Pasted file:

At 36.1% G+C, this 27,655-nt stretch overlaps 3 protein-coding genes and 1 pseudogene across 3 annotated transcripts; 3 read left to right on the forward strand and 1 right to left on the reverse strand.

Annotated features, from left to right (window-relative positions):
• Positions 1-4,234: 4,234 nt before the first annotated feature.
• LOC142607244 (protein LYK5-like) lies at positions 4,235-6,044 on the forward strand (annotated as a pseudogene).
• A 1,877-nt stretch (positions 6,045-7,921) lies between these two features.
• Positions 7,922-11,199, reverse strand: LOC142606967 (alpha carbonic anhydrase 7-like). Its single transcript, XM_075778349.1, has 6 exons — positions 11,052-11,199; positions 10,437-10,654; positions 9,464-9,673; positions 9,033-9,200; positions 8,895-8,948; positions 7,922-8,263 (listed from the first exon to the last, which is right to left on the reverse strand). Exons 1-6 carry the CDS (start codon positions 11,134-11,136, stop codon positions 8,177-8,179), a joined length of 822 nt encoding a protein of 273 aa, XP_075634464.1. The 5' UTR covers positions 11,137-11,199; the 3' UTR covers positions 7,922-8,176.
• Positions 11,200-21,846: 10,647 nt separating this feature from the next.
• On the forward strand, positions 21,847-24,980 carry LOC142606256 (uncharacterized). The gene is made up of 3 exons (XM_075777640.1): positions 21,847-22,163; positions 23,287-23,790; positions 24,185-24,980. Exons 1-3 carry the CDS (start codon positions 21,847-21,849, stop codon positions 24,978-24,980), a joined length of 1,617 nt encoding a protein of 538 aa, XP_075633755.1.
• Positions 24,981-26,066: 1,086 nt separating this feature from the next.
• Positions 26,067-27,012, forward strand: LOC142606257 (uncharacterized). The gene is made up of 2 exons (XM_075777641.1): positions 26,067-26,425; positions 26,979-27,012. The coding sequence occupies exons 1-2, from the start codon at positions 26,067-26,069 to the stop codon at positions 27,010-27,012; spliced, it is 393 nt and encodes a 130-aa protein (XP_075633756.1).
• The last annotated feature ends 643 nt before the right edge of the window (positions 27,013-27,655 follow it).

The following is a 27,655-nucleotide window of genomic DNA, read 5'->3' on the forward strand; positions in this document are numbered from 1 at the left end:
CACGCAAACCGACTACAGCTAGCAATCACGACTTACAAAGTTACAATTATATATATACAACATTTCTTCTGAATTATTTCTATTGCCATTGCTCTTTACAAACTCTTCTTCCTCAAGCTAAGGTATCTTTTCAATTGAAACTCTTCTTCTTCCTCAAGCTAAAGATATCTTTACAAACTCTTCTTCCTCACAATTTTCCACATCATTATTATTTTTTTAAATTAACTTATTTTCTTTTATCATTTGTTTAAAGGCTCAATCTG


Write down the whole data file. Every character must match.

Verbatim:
At 36.1% G+C, this 27,655-nt stretch overlaps 3 protein-coding genes and 1 pseudogene across 3 annotated transcripts; 3 read left to right on the forward strand and 1 right to left on the reverse strand.

Annotated features, from left to right (window-relative positions):
• Positions 1-4,234: 4,234 nt before the first annotated feature.
• LOC142607244 (protein LYK5-like) lies at positions 4,235-6,044 on the forward strand (annotated as a pseudogene).
• A 1,877-nt stretch (positions 6,045-7,921) lies between these two features.
• Positions 7,922-11,199, reverse strand: LOC142606967 (alpha carbonic anhydrase 7-like). Its single transcript, XM_075778349.1, has 6 exons — positions 11,052-11,199; positions 10,437-10,654; positions 9,464-9,673; positions 9,033-9,200; positions 8,895-8,948; positions 7,922-8,263 (listed from the first exon to the last, which is right to left on the reverse strand). Exons 1-6 carry the CDS (start codon positions 11,134-11,136, stop codon positions 8,177-8,179), a joined length of 822 nt encoding a protein of 273 aa, XP_075634464.1. The 5' UTR covers positions 11,137-11,199; the 3' UTR covers positions 7,922-8,176.
• Positions 11,200-21,846: 10,647 nt separating this feature from the next.
• On the forward strand, positions 21,847-24,980 carry LOC142606256 (uncharacterized). The gene is made up of 3 exons (XM_075777640.1): positions 21,847-22,163; positions 23,287-23,790; positions 24,185-24,980. Exons 1-3 carry the CDS (start codon positions 21,847-21,849, stop codon positions 24,978-24,980), a joined length of 1,617 nt encoding a protein of 538 aa, XP_075633755.1.
• Positions 24,981-26,066: 1,086 nt separating this feature from the next.
• Positions 26,067-27,012, forward strand: LOC142606257 (uncharacterized). The gene is made up of 2 exons (XM_075777641.1): positions 26,067-26,425; positions 26,979-27,012. The coding sequence occupies exons 1-2, from the start codon at positions 26,067-26,069 to the stop codon at positions 27,010-27,012; spliced, it is 393 nt and encodes a 130-aa protein (XP_075633756.1).
• The last annotated feature ends 643 nt before the right edge of the window (positions 27,013-27,655 follow it).

The following is a 27,655-nucleotide window of genomic DNA, read 5'->3' on the forward strand; positions in this document are numbered from 1 at the left end:
CACGCAAACCGACTACAGCTAGCAATCACGACTTACAAAGTTACAATTATATATATACAACATTTCTTCTGAATTATTTCTATTGCCATTGCTCTTTACAAACTCTTCTTCCTCAAGCTAAGGTATCTTTTCAATTGAAACTCTTCTTCTTCCTCAAGCTAAAGATATCTTTACAAACTCTTCTTCCTCACAATTTTCCACATCATTATTATTTTTTTAAATTAACTTATTTTCTTTTATCATTTGTTTAAAGGCTCAATCTG